“So they take off after each other straight into tan endless black prairie. The sun is just comin’ down and they can feel the night on their backs. What they don’t know is that each one of ’em is afraid, see. Each one separately thinks that he’s the only one that’s afraid. And they keep ridin’ like that straight into the night. Not knowing. And the one who’s chasin’ doesn’t know where the other one is taking him. And the one who’s being chased doesn’t know where he’s going.”
-Sam Shepard, True West
I met him on a plane he flew into the sun.
But it wasn’t until after he landed that I found out who he really was.
And I wanted to be him.
Not the pilot, or even so much the man pretending to be.
But the man.
A modern Marlboro man.
Rugged, weathered, a man of the land and of the people.
An individual and an intellectual.
He wasn’t just playing in stories.
He was writing them.
Avant garde, modern American dramas involving secrets and lies and mothers and fathers and brothers and sisters
And the ties that bind families together.
The plays were presented on a stage, but there was nothing staged about them.
And that’s what drew me to his words, to his vision.
Not the subjects so much as the way he saw them,
The way he wrote them.
God, I wanted to be him.
Writers have idols, heroes they look up to.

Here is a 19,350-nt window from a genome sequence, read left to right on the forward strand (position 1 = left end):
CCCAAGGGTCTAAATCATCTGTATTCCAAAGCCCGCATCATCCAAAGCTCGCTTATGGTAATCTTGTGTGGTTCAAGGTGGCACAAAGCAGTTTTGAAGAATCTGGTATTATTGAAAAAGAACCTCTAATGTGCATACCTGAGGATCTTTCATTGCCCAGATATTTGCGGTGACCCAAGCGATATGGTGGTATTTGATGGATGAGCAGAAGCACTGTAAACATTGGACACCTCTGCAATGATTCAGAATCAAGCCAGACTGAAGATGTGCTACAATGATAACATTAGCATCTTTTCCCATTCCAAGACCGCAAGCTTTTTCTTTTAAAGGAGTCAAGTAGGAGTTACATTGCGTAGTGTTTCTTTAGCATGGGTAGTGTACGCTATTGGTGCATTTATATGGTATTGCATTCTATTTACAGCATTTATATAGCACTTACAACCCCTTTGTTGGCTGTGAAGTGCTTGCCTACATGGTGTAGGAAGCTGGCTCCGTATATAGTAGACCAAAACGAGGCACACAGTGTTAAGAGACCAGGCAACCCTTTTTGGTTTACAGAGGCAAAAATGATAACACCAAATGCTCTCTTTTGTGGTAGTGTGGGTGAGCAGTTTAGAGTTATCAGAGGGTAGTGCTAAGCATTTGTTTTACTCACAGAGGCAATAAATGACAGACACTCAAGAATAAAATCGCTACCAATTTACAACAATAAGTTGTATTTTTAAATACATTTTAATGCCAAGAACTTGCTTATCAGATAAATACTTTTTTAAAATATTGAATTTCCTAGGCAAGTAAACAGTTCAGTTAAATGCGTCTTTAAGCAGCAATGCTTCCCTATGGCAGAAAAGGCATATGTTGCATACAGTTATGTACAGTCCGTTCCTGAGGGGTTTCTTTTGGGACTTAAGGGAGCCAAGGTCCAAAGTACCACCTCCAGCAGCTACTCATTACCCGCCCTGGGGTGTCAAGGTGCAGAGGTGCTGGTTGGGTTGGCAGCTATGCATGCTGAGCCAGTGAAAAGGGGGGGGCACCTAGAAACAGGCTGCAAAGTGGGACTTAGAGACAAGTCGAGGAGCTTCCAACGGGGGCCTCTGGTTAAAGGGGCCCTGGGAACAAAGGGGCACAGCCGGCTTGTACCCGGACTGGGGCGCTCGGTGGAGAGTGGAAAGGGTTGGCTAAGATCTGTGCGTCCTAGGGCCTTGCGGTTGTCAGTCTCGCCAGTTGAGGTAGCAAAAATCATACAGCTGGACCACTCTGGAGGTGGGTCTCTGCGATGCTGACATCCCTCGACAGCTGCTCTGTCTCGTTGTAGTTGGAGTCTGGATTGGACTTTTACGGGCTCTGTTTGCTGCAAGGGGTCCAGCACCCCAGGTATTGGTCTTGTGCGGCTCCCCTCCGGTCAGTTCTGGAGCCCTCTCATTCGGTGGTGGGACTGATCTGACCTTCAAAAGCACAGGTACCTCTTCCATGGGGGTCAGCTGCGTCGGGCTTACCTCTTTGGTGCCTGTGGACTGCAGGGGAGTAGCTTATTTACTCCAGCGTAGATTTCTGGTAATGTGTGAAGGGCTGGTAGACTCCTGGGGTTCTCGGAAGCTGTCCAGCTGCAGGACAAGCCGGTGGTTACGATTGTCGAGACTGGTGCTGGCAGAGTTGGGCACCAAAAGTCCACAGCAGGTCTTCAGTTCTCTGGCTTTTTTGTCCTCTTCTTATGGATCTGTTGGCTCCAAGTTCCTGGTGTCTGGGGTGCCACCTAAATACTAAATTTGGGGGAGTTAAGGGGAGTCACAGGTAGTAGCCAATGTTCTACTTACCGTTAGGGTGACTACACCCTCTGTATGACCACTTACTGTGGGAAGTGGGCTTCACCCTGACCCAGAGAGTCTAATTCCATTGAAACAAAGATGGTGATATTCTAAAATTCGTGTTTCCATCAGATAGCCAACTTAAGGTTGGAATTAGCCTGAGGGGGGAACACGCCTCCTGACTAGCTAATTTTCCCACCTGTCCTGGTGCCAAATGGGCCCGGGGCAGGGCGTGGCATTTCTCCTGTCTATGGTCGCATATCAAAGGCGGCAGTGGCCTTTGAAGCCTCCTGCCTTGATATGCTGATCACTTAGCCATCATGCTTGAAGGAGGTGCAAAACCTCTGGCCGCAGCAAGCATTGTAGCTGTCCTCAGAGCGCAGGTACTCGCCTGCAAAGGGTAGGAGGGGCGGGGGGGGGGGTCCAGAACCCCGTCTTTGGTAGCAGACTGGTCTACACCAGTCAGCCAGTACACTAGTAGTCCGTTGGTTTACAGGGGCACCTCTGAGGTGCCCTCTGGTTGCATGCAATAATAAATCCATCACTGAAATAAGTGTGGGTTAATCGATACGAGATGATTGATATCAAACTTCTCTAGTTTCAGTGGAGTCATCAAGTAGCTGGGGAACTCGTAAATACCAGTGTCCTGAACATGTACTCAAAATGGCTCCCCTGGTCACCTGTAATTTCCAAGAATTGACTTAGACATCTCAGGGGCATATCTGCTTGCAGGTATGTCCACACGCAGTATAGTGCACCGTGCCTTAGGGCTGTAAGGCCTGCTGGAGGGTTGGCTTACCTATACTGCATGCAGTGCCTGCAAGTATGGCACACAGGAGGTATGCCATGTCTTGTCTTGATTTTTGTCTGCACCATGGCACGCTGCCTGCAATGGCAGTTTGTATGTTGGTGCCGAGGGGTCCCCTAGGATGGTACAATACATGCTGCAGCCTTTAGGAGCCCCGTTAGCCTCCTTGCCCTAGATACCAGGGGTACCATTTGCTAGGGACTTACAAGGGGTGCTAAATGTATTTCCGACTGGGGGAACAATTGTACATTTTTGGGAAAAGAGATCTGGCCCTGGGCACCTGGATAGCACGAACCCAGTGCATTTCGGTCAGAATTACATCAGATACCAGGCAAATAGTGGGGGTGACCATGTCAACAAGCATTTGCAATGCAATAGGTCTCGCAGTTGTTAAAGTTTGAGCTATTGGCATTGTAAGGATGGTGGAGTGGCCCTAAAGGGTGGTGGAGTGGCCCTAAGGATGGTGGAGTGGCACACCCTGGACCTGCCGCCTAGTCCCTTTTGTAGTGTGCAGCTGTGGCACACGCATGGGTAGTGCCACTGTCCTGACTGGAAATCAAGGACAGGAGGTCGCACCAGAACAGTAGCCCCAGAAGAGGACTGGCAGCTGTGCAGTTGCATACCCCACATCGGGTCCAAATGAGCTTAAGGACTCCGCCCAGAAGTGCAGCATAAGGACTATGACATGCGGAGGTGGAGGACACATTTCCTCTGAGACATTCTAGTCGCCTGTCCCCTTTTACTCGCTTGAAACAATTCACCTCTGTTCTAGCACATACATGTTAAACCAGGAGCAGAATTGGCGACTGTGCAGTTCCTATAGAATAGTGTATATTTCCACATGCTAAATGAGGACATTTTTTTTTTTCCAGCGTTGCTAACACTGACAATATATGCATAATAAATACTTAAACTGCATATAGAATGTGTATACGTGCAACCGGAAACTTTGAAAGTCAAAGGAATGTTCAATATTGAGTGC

Men and women who came before, or maybe contemporaries,
Who they emulate, who seemed to have captured some aspect of the craft
They themselves want to master.
For me that hero, that idol, that man, that writer, was Sam.
Who I wanted to be.
I took up smoking to look like Sam.
I wrote plays with crazy avant garde memes
Like the one about the man being pulled apart by his girlfriend and his mother.
Sam was the writer I wanted to be.
Who’s acting was good, but who’s writing was better.
He was the writer in me. The outward version of my inner self.
I am older now, and wiser, and I have found my own writer,
With his passing I see that I have become my own version of him.
With my face on the cover of a book.
A writer who is not a reflection of a man I saw on a book cover,
Nor the man I first met on a plane.
Here’s to you, Sam.
You done your bit.
The Unseen Hand has you now.
Time to have a little peace and quiet.
Under the Sycamore, time to “Let the world alone. It’ll take care of itself.”